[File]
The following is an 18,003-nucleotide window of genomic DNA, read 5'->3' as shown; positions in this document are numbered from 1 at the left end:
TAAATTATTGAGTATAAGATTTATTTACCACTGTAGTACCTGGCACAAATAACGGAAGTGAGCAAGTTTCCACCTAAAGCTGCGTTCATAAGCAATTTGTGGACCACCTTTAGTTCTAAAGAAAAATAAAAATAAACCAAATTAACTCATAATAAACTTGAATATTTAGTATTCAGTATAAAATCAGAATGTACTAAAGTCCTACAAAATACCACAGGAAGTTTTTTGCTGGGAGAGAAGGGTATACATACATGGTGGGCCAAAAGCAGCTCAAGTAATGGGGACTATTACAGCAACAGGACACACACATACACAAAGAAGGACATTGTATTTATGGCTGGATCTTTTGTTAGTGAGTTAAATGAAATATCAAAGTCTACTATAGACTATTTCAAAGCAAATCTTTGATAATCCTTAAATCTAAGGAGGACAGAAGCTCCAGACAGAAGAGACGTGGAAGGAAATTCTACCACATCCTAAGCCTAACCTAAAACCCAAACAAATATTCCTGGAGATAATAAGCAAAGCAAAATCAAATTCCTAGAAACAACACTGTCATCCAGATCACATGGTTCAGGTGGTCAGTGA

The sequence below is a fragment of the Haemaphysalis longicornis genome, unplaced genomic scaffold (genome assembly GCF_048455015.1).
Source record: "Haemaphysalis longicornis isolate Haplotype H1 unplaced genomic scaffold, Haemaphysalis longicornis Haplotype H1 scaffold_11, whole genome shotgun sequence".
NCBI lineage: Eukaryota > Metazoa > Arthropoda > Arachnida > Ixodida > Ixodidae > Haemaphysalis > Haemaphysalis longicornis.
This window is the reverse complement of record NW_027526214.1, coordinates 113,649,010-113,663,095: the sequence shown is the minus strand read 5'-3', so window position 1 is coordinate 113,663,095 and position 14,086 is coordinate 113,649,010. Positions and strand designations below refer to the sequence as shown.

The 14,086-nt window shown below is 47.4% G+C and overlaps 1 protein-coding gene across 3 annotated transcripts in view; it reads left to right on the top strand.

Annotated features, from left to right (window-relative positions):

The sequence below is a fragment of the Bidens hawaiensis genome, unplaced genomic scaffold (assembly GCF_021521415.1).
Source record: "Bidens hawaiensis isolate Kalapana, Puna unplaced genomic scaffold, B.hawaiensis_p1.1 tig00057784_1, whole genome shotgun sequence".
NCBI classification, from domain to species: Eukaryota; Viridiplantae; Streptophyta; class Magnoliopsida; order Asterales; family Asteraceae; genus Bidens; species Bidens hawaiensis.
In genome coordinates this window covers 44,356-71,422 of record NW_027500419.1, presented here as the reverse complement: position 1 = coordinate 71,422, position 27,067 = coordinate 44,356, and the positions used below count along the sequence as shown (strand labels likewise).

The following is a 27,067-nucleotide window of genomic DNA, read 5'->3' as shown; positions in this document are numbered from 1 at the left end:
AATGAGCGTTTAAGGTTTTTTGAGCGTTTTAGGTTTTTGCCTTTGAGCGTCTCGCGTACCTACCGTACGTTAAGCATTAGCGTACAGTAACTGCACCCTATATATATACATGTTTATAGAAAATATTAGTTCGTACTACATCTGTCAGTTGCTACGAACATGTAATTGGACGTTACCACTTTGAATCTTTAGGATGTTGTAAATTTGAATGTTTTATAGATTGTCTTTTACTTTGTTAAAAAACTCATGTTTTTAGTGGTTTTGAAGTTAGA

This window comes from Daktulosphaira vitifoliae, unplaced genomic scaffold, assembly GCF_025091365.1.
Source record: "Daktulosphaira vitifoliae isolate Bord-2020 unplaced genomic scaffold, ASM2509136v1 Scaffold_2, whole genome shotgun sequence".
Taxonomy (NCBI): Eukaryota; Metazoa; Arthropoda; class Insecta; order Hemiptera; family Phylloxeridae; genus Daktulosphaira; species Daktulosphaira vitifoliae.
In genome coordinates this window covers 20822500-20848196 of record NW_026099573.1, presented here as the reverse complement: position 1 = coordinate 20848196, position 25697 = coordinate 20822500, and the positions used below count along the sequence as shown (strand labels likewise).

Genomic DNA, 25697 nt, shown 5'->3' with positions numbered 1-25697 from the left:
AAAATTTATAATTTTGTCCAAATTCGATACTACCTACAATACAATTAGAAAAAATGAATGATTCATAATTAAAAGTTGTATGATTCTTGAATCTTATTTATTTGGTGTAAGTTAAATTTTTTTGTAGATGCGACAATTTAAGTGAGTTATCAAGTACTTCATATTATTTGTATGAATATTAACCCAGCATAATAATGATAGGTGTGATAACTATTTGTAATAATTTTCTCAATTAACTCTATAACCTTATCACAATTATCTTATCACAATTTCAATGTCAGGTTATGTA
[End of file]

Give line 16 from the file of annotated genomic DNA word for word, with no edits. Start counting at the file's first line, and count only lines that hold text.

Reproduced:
Source record: "Daktulosphaira vitifoliae isolate Bord-2020 unplaced genomic scaffold, ASM2509136v1 Scaffold_2, whole genome shotgun sequence".